6. [...] But what are some specifics? There are lots of good ideas and food for thought we can look at that could take Colorado beyond the status quo. Interestingly, some of the key ones are included in the state’s own digital learning policy road map: [...]

  7. [...] — following the Digital Learning Now template, my Education Policy Center friends’ Colorado digital learning road map has some good ideas; [...]

  8. [...] My Education Policy Center friends have been involved on many of these fronts, spreading the good word, especially regarding the potential of blended and other forms of digital learning. [...]

  9. [...] learning (I have a road map for any of our state’s policy makers who need some [...]

  10. [...] on this educational option through unproductive regulations, lawmakers instead should take to heart Colorado’s digital learning policy road map — a year old but as relevant as ever. And parents should continue to do their homework in [...]

  11. [...] All in all, the Guide looks very practical. Some smart people put a lot of thought and care into its creation. I commend the entire piece to would-be school creators for consideration. For the rest of us especially, there is value in reading and understanding the brief section “State Policy Matters” on page 5. It echoes the themes my Education Policy Center friends helped to develop in Colorado’s digital learning policy road map. [...]

  12. [...] It is fairly well known that recent years have brought a challenge for virtual schools to equip students with sufficient access and to ensure quality learning outcomes. Part of the problem doubtless has been state policymakers dragging their feet rather than quickly (and deliberately) following needed steps in Colorado’s digital learning policy road map. [...]

  13. [...] with others–brought forward all five of those points, and more, as part of Colorado’s Digital Learning Policy Road Map. That should give a flavor of how far our state still has to go. (I disagree with one point on the [...]

  14. [...] — the latter of whom worked with my Education Policy Center friends on the development of a digital learning policy road map for Colorado — note that SB 139 creates “a selection committee charged with awarding contracts to [...]

  15. [...] might also add that state leaders could help facilitate the needed transition by subscribing to Colorado’s digital learning policy road map, and more particularly moving toward a course-level funding system that gives secondary students [...]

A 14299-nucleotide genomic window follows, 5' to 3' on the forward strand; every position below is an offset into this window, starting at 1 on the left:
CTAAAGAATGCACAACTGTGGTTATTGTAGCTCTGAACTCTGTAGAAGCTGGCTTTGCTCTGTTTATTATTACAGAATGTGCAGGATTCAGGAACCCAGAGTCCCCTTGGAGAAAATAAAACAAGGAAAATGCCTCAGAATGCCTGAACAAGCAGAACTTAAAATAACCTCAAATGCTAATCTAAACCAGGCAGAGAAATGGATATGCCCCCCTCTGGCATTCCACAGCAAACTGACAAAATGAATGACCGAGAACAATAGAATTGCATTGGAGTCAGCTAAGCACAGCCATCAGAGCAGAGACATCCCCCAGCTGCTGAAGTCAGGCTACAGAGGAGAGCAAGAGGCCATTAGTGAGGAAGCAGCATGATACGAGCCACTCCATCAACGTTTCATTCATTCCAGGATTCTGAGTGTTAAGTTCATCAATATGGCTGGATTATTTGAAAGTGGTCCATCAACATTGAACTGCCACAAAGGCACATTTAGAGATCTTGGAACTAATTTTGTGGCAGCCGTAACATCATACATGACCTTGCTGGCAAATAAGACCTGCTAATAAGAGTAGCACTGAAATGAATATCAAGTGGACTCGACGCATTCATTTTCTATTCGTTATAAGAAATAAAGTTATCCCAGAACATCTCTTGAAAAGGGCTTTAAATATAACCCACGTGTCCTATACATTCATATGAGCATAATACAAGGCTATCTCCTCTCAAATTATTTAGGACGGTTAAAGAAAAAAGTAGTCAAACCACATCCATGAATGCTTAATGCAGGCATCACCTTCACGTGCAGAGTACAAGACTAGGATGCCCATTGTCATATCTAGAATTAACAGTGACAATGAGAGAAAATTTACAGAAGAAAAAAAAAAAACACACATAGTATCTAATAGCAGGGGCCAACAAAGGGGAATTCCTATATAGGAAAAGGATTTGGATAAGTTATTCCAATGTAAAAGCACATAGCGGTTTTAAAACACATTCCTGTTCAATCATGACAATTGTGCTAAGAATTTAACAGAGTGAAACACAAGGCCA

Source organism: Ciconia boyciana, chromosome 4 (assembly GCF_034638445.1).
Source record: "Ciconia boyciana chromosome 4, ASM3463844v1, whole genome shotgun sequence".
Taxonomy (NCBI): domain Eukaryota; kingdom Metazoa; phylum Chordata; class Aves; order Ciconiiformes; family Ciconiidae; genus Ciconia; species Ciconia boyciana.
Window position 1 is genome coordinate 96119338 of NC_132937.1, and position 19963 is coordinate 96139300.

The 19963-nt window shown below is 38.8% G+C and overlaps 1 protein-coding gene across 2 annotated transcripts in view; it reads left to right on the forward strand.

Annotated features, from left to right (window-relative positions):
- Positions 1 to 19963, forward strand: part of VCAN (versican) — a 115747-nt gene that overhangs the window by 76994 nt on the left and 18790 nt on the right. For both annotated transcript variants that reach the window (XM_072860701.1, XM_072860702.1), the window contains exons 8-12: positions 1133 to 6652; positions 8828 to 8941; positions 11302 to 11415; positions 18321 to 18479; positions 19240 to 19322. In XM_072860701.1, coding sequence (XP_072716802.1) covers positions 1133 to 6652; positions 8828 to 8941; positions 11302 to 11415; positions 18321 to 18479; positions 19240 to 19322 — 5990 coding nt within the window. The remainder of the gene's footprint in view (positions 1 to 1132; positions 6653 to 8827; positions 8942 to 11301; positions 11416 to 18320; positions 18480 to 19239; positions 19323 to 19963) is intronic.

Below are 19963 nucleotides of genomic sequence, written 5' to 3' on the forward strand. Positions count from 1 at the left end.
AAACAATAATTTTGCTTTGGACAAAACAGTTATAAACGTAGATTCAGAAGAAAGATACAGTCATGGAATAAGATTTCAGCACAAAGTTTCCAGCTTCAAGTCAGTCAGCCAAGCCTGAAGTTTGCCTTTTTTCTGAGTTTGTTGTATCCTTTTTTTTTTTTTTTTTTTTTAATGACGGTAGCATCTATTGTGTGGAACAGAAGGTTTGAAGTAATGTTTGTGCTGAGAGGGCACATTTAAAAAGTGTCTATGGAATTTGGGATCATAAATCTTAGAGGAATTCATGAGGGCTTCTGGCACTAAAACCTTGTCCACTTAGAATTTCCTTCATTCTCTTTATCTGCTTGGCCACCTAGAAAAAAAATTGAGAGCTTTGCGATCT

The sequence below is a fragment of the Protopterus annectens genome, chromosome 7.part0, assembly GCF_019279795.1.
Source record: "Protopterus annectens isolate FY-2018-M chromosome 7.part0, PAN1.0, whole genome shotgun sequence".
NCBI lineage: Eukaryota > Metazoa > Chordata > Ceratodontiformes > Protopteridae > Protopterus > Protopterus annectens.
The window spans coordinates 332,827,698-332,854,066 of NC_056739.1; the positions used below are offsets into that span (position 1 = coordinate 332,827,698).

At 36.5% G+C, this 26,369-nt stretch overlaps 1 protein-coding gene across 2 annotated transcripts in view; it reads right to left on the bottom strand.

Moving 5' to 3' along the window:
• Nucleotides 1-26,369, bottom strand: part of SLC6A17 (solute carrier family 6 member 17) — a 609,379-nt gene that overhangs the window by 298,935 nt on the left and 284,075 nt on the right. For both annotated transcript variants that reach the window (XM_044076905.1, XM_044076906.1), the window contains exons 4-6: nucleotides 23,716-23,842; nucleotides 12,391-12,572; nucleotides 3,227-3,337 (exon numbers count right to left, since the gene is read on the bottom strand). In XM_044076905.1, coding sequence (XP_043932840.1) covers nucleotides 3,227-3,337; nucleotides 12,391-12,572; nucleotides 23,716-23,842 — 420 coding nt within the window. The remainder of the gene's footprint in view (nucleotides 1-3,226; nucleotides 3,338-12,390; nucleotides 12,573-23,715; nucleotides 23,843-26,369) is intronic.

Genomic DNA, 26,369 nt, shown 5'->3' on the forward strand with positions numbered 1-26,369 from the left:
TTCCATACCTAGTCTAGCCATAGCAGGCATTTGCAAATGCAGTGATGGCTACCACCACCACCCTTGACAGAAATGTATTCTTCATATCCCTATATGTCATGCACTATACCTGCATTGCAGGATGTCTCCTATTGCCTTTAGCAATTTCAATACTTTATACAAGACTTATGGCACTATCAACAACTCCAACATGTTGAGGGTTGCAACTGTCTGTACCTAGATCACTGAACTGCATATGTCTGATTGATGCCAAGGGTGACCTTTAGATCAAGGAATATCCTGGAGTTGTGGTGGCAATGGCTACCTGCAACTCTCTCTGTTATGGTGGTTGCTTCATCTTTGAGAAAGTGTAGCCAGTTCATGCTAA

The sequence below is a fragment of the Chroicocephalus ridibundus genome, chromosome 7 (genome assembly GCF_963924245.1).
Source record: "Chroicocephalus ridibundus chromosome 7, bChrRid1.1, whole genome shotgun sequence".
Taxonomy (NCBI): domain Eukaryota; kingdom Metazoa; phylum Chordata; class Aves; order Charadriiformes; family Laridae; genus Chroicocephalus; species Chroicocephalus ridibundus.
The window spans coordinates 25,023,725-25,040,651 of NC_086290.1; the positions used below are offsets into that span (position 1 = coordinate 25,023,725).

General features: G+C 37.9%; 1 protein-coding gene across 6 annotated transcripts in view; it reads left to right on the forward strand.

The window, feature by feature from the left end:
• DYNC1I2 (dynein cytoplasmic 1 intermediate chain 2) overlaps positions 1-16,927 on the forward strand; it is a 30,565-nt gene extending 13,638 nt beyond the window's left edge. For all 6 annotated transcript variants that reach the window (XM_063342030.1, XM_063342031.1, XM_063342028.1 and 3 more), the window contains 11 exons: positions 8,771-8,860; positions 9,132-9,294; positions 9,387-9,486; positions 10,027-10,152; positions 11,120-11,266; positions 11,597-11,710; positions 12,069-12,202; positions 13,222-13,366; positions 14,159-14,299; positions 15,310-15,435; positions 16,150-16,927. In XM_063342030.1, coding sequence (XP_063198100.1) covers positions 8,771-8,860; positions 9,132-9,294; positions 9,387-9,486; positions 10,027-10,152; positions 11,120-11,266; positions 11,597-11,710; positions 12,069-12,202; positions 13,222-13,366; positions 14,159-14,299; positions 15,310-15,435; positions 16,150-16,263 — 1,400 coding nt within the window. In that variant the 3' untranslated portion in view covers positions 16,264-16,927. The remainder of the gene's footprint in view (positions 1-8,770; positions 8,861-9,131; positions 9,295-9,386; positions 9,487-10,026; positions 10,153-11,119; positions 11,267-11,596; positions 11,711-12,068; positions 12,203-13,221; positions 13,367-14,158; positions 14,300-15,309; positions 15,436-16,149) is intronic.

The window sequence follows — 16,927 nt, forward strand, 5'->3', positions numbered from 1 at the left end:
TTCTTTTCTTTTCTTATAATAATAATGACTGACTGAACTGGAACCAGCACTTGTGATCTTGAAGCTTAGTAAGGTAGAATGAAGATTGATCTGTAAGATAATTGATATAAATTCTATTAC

16. [...] Along similar lines, will state lawmakers at least come together to resurrect the few cost-effective reforms that have been freed from bondage to a billion-dollar tax hike — such as an average daily membership system that marks one of the first steps on Colorado’s own digital learning policy road map? [...]

  17. [...] As the Chalkbeat story points out, this news ties into another legislative issue that’s destined to emerge this year. I’m talking about a proposed shift (finally!) from an October count to an Average Daily Membership formula — one of the first points in my Education Policy Center friends’ Digital Learning Policy Road Map for Colorado. [...]

  18. [...] situation. Among several others, my Education Policy Center friends have produced and distributed a Digital Learning Policy Road Map for Colorado, and continue to promote the idea of course-level funding. We cheer for the blended learning [...]

  19. [...] a second time a year. We can do better than that. Something like ADM is an essential part of Colorado’s digital learning policy road map to the [...]

  20. [...] Center friends worked with online school leaders and other smart policy folks to help craft a Digital Learning Policy Road Map for Colorado. The brief report laid out a sequence of concrete changes that needed to happen to ensure digital [...]

  21. [...] Today the state house adopted on 2nd reading House Bill 1292, known popularly as the “Student Success Act.” My modest hopes for this proposal focused on moving Colorado to a student-focused Average Daily Membership (ADM) system, which promotes equity and is the basis for more customized learning. [...]

  22. [...] recall course-level and competency-based funding make up a critical part of the collaborative 2012 Digital Learning Policy Road Map facilitated by my Education Policy Center friends. It got even more attention in an issue paper [...]